• Eona: The Last Dragoneye by Alison Goodman (Penguin Group/Viking Juvenile, 2011; 9780670063116)
  • The Fault in Our Stars by John Green (Penguin Group/Dutton Juvenile, 2012; 9780525478812)
  • Page by Paige by Laura Lee Gulledge (Abrams/Amulet Books, 2011; 9780810997219)
  • Legend by Marie Lu (Penguin Group/Putnam Juvenile, 2011; 978-0399256752)
  • Hourglass by Myra McEntire (Egmont USA, 2011; 9781606841440)
  • Cinder by Marissa Meyer (Macmillan/Feiwel and Friends, 2012; 978031261894)
  • Shine by Lauren Myracle (Abrams/Amulet Books, 2011; 9780810984172)
  • A Monster Calls by Patrick Ness, inspired by an idea from Siobhan Dowd, illustrated by Jim Kay (Candlewick, 2011; 9781406311525)
  • This Dark Endeavor: The Apprenticeship of Victor Frankenstein by Kenneth Oppel (Simon & Shuster Books for Young Readers, 2011; 9781442403154)
  • Across the Universe by Beth Revis (Penguin Group/Razorbill, 2011; 9781595143976)
  • Miss Peregrine’s Home for Peculiar Children by Ransom Riggs (Quirk Books, 2011; 9781594744761)
  • Divergent by Veronica Roth (HarperCollins/Katherine Tegen Books, 2011; 9780062024022)
  • Between Shades of Gray by Ruta Sepetys (Penguin Group/Philomel Books, 2011; 9780399254123)
  • The Scorpio Races by Maggie Stiefvater (Scholastic/Scholastic Press, 2011; 9780545224901)
  • How to Save a Life by Sara Zarr (Little, Brown Books For Young Readers, 2011; 9780316036061)
  • All These Things I’ve Done by Gabrielle Zevin (Farrar, Straus and Giroux, 2011; 9780374302108)

While the website has some really great publicity, they don’t have an easy to distribute summary of the titles to give to teens. Taking the four page PDF printout, I condensed the descriptions even further to just a few lines, included the title, author, and book cover, and will be printing them out in a tri-fold for my teens. I’ve included a copy for others to use if you’d like. If someone can tell me how to add a Publisher file to the blog, I’ll add it in that format, but for right now, it’s available as a PDF or as an admittedly rough copy of a Word .doc file and you can paste your logo and contact information where it’s indicated. If anyone has an issue with what I did, just let me know and I’ll remove it.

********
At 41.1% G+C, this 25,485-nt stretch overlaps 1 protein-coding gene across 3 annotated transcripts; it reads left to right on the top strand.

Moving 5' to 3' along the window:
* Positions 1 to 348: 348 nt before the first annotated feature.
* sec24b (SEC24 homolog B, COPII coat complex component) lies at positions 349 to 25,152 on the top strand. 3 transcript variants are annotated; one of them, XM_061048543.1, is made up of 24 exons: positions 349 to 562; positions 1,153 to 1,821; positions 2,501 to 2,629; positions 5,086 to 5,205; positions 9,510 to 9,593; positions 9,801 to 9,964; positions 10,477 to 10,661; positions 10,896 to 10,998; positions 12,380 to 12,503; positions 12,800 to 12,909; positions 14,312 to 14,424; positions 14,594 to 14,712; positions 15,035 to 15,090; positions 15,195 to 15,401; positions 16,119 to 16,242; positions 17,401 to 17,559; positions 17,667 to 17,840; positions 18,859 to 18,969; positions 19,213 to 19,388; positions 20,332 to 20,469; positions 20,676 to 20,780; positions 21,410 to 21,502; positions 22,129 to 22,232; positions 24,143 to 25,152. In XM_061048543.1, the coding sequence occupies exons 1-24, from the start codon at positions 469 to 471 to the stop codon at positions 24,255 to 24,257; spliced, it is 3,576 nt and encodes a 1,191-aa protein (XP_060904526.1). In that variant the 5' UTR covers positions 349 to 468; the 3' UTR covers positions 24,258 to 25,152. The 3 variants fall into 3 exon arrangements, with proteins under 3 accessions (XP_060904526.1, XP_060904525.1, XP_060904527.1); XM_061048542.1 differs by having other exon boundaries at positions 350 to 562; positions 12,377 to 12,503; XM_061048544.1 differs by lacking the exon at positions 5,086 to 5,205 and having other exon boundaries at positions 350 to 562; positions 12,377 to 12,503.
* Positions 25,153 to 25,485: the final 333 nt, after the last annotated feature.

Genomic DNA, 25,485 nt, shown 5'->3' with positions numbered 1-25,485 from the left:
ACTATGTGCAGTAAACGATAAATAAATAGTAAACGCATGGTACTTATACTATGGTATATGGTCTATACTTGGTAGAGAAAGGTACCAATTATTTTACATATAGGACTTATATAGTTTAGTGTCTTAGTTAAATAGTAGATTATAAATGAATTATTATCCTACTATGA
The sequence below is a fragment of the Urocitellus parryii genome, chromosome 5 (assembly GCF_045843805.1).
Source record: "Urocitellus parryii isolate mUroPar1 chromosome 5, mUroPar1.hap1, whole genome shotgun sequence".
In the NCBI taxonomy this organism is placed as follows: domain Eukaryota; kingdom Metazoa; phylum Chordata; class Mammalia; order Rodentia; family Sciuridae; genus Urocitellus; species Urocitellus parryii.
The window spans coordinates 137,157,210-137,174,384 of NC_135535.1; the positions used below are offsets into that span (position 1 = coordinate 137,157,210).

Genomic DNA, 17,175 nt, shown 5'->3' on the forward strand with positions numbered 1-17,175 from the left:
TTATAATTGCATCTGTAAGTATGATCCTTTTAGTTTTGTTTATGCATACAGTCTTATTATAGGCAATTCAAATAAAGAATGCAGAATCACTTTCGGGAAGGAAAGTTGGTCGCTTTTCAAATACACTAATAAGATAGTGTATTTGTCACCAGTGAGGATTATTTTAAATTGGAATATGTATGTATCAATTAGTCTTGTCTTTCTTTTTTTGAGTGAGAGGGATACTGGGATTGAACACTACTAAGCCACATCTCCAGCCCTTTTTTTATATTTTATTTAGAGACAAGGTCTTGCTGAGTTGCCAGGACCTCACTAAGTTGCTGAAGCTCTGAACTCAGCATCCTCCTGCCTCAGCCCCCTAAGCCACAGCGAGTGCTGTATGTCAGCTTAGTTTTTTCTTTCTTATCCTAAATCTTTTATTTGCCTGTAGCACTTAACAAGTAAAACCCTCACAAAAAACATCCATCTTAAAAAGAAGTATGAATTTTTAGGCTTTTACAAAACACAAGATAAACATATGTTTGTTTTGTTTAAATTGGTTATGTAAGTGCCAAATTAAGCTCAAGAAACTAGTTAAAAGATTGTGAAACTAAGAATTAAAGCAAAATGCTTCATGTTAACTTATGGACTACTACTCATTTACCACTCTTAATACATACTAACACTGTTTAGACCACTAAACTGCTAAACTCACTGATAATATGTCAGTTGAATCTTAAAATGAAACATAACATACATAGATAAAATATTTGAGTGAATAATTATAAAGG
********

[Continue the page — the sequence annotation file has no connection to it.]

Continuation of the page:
How did I miss this? Following a trail of links, I discovered a project that has been in the works since 2009. Star Wars Uncut is the brain child of Casey Pugh, who with some help cut down the very first Star Wars movie into 15 second segments and crowdsourced it out for people to reproduce. The final compiled version apparently won a 2010 Primetime EMMY for Outstanding Creative Achievement In Interactive Media – Fiction. In a New York Times article that appeared after the win, it explains that:

A computer program written by Mr. Pugh automatically plays the highest-rated rendition of each scene, and it compiles those scenes on the fly, so the movie can change in real time depending on the ratings of users.

I haven’t watched the whole thing yet, but what I have watched is amazing, and any Star Wars fan should take a look. Apparently it’s even supported by Lucas Films! I feel like this is totally something you should have found in Ready Player One.

Last, but certainly not least for this Sunday Shout Out, is the Weapon of Mass Instruction. I don’t speak/read Spanish well enough to glean any information from the original site, but the blog I’ve linked to provides a basic translation as well as a link to a YouTube interview with the creator, Raul Lemesoff. Honestly, a picture is worth a thousand words, right?

You can’t tell me this isn’t seriously cool… I’m extremely jealous.

Until next time!

Sunday Shout Out #6

I haven’t done a Sunday Shout Out series in quite some time, so I thought I’d revive this series of posts. Sunday Shout Out was created to remind/encourage me to provide links to news stories, blog posts, and other things that I think are interesting and noteworthy. If you’re interested in participating or being featured in my next Sunday Shout Out, just drop me an e-mail. Do you have some news or links to share? Feel free to link to your own Sunday Shout Outs in the comments.

Librarians, have you seen this Pearle Vision commercial? It shows a young woman with glasses with her hair up, presumably in a bun, looking straight at the screen. She starts a monologue about how someone’s library books are overdue, and they owe $97 in fines. “What,” she goes on to say, “You don’t have $97.” At this point she pulls out her hair and flings it around her face “Well, what are we going to do about that?” The screen then zooms out and we see she’s actually shopping for glasses, with two salespeople on either side looking at her reflection in the mirror with her with their jaws dropping.

So I guess my poll for this Sunday Shout Out is: funny, or not?
Edit: I tried several times to get the poll feature to work, but it apparently doesn’t want to, so you’ll just have to leave your opinion in the comments.